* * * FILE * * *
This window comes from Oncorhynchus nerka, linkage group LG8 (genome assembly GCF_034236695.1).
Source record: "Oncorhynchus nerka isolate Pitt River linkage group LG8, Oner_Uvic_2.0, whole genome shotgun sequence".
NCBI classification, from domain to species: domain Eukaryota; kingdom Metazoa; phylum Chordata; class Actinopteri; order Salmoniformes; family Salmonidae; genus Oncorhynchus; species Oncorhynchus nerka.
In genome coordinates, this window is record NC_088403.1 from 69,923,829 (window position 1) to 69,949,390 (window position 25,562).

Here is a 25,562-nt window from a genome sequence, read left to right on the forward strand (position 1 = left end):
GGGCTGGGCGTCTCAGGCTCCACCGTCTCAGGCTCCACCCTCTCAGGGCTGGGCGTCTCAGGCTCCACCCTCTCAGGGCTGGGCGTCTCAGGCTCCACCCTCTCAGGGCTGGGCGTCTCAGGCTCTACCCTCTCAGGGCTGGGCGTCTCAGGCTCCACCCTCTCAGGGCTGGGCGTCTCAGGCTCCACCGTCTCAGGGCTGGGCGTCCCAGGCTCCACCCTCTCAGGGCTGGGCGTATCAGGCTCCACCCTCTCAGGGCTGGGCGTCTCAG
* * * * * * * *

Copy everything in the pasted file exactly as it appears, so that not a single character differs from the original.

This window comes from Oncorhynchus nerka, linkage group LG8 (genome assembly GCF_034236695.1).
Source record: "Oncorhynchus nerka isolate Pitt River linkage group LG8, Oner_Uvic_2.0, whole genome shotgun sequence".
NCBI classification, from domain to species: domain Eukaryota; kingdom Metazoa; phylum Chordata; class Actinopteri; order Salmoniformes; family Salmonidae; genus Oncorhynchus; species Oncorhynchus nerka.
In genome coordinates, this window is record NC_088403.1 from 69,923,829 (window position 1) to 69,949,390 (window position 25,562).

Here is a 25,562-nt window from a genome sequence, read left to right on the forward strand (position 1 = left end):
GGGCTGGGCGTCTCAGGCTCCACCGTCTCAGGCTCCACCCTCTCAGGGCTGGGCGTCTCAGGCTCCACCCTCTCAGGGCTGGGCGTCTCAGGCTCCACCCTCTCAGGGCTGGGCGTCTCAGGCTCTACCCTCTCAGGGCTGGGCGTCTCAGGCTCCACCCTCTCAGGGCTGGGCGTCTCAGGCTCCACCGTCTCAGGGCTGGGCGTCCCAGGCTCCACCCTCTCAGGGCTGGGCGTATCAGGCTCCACCCTCTCAGGGCTGGGCGTCTCAG